On Thu, Jan 26, 2017 at 5:33 PM, Romaine Wiki <romaine.w...@gmail.com> wrote:
> Today I was reading in the (international) news about websites with
> knowledge on the topic of climate change disappear from the internet as
> result of the Trump administration.
> Luckily there are many scientists working on getting all the data abroad,
> out of the US to ensure the research data is saved, including on servers in
> the Netherlands where Trump (hopefully) has no reach.

Yes: there are several projects in the scientific community and
universities in the US as well right now (I'm involved in some library
efforts) to back up US government datasets, especially complex or
dynamic datasets that are not easily scraped. It's unfortunate that
this is ad-hoc emergency work. There is a lot of important data that
is at risk of being taken offline (or simply not maintained), or has
already been taken down; this is fragmented across US government
agencies and pages and represents a great deal of the world's climate,
oceanic, and other scientific data.

> In the past week I was reading about the Internet Archive organisation, who
> is making a back up in Canada because of the Trump administration. I did
> not understood this, you may call me naive, but now I do understand,
> apparently they have some visionary people at the Internet Archive.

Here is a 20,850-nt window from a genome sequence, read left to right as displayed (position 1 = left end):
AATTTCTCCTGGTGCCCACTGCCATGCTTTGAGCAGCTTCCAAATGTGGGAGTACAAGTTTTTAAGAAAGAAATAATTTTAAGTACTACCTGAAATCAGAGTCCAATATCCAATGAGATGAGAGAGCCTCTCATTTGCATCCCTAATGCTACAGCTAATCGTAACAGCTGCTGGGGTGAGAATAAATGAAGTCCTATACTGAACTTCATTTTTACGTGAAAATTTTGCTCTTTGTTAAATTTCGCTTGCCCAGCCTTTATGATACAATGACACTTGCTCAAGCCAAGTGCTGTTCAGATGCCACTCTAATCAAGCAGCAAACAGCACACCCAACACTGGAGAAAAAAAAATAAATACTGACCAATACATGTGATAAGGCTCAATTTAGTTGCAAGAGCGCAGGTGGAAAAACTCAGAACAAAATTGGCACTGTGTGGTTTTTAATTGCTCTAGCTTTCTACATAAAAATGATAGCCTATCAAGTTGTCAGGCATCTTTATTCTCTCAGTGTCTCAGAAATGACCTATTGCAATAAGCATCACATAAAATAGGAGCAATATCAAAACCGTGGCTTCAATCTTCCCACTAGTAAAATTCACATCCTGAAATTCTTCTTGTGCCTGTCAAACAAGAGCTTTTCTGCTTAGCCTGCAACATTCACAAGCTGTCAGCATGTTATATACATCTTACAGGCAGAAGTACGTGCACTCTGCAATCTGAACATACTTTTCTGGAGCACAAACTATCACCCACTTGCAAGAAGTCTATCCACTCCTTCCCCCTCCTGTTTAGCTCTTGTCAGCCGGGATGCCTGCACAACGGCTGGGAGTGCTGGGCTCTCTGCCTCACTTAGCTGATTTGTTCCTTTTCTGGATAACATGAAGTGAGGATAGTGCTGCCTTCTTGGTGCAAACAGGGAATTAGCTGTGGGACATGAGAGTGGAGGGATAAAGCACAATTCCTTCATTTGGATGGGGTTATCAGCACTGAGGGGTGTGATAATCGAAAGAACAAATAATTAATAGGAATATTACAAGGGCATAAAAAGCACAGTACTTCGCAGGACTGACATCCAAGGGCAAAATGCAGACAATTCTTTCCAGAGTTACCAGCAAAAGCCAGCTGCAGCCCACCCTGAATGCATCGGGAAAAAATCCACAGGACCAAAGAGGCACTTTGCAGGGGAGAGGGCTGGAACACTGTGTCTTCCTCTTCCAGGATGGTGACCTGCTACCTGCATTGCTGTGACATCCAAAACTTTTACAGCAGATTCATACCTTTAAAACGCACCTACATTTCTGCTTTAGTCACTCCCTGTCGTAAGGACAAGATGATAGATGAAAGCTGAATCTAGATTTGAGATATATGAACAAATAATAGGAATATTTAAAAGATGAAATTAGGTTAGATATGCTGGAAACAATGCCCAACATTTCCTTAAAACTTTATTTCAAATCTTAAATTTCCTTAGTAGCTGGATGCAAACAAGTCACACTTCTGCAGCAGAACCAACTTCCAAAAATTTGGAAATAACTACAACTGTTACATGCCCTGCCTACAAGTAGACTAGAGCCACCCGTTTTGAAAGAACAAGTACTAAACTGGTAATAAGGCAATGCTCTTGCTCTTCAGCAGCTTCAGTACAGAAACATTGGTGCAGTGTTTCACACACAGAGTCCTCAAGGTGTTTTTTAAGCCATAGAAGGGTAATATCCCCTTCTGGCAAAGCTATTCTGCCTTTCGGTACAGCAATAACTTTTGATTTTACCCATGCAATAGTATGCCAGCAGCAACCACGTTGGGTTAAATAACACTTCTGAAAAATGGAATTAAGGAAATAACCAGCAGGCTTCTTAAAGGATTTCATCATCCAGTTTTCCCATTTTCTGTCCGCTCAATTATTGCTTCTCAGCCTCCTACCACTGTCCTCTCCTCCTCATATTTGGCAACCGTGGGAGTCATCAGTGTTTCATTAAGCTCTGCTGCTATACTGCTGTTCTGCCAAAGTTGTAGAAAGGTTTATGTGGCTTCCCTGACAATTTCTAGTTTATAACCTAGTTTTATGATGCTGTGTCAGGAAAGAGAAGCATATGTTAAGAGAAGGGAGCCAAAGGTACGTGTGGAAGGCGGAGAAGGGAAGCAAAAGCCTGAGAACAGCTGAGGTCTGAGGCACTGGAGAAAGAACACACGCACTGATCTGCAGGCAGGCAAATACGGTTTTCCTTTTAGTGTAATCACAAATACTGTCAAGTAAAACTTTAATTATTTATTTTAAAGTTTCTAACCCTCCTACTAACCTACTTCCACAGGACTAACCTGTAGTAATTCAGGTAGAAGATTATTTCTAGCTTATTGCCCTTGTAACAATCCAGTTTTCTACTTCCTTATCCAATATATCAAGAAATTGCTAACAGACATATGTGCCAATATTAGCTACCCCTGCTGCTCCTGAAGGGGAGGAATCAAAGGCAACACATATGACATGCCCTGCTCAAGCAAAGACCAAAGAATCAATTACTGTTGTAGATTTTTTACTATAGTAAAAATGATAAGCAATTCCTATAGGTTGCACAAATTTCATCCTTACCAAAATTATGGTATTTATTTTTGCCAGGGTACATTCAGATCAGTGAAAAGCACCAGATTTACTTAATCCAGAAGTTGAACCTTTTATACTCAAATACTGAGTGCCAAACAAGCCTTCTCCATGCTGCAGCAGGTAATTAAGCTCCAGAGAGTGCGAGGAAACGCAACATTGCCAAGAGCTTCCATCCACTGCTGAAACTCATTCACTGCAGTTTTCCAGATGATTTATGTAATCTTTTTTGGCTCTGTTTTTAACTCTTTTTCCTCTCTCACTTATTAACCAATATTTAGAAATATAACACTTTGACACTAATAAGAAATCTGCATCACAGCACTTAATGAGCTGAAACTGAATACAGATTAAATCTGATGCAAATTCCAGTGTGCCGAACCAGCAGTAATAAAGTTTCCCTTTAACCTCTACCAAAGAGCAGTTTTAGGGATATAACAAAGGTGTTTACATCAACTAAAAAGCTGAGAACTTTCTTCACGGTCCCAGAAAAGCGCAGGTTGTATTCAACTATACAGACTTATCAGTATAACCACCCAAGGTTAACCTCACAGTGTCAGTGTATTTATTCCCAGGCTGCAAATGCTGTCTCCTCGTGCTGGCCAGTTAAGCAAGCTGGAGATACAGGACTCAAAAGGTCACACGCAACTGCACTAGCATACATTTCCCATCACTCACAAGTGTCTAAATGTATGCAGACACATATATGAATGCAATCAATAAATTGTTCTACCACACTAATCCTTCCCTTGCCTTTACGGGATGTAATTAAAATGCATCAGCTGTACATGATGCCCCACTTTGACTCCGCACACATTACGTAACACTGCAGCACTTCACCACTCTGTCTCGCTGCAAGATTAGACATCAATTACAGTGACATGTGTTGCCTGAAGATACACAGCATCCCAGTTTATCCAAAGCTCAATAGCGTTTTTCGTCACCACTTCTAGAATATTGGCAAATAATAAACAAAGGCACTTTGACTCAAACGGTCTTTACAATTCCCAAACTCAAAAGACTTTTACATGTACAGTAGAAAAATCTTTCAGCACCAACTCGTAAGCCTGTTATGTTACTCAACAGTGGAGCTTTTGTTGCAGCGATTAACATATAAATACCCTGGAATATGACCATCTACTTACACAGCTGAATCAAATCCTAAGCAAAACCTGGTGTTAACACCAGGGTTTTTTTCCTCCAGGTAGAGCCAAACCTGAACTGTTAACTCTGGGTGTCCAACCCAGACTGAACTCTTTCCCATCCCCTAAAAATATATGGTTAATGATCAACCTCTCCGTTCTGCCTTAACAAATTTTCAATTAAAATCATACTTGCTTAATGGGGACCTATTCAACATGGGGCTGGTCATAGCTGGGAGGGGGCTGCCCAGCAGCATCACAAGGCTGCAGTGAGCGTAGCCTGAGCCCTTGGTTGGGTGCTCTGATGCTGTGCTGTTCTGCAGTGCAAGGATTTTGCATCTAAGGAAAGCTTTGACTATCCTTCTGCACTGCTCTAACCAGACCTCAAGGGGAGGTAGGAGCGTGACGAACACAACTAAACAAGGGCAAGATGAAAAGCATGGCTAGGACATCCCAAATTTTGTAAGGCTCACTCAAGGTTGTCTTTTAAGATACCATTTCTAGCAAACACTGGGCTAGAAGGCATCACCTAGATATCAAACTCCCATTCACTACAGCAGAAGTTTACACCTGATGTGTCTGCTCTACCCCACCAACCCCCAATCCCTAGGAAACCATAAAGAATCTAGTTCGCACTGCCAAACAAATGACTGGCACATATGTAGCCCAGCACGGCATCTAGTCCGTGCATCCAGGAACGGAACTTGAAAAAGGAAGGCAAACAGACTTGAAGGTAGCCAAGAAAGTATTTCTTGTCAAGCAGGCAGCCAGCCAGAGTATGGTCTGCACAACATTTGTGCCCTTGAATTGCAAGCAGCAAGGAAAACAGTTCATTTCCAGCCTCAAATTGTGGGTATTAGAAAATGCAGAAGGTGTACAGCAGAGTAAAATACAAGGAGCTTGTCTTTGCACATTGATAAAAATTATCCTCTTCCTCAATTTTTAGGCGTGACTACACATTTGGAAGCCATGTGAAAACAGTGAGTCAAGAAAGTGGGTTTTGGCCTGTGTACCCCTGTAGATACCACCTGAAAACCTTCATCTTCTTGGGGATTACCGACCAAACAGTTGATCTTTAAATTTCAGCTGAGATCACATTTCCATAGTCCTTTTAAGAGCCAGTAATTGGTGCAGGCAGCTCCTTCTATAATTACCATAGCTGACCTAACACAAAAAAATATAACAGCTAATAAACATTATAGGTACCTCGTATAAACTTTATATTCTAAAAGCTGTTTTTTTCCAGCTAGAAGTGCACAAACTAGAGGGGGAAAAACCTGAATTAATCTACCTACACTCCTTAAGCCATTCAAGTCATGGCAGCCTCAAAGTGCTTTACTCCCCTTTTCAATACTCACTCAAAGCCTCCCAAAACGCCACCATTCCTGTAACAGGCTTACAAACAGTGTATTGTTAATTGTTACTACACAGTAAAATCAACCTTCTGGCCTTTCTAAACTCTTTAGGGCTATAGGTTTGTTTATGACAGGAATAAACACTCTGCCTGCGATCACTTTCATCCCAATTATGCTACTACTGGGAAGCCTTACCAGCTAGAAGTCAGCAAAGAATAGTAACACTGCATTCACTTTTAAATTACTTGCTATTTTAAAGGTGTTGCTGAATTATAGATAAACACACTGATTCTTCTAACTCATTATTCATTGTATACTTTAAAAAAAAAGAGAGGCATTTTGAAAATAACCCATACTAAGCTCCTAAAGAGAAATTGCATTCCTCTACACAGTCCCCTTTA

Yes, I agree with your point about backups, but also: Internet
Archive's work is crucial to our work in lots of ways, and one thing
we can do is support and partner with them even more. (IA just gave a
nice presentation about some of our collaborations and future work at
the WikiConference North America:

> Trump is now promoting harassment and disrespect, already for some time,
> What signal is given to the rest of the world if an America based
> organisation is spreading the thought of a harassment free Wikipedia and
> the free word, while the president of the US is promoting harassment,
> disrespect and censorship on a massive scale.

As an American, I agree. I hope that being US-based does not mean
people think that all US people or organizations agree with the
current government. As an organization with strong and long-held
values, I think Wikimedia must state our disagreement with policies of
censorship and xenophobia (from the US administration, or from any
government), which so profoundly differ from our own values of
internationalism, cooperation, respect and accurate information.

A statement of clearly articulated organizational values is important
for every organization, and especially important for US-based
organizations now. This is distinct from (also) lobbying about the
copyright and internet law issues that affect our work.

Organizations similar to us are also reacting to this weekend's news
about immigration restrictions; for instance Mozilla just posted a
note: https://blog.mozilla.org/blog/2017/01/28/us-immigration-ban/.

> To come to a conclusion, I think WMF and the Wikimedia movement should
> think about a back-up plan if it actually goes wrong.

The discussion of backing up data elsewhere is a good one. We should
think about other specifics as well. I don't know if we have
Wikimedians affected by the current US immigration rulings, but we
must think ahead even if we do not. The new privacy orders are
confusing and unclear, but certainly affect us. I'm sure there are
other dimensions: let's discuss it and figure out the steps we should
take as an organization to support our values and preemptively deal
with government threats. How should we organize?


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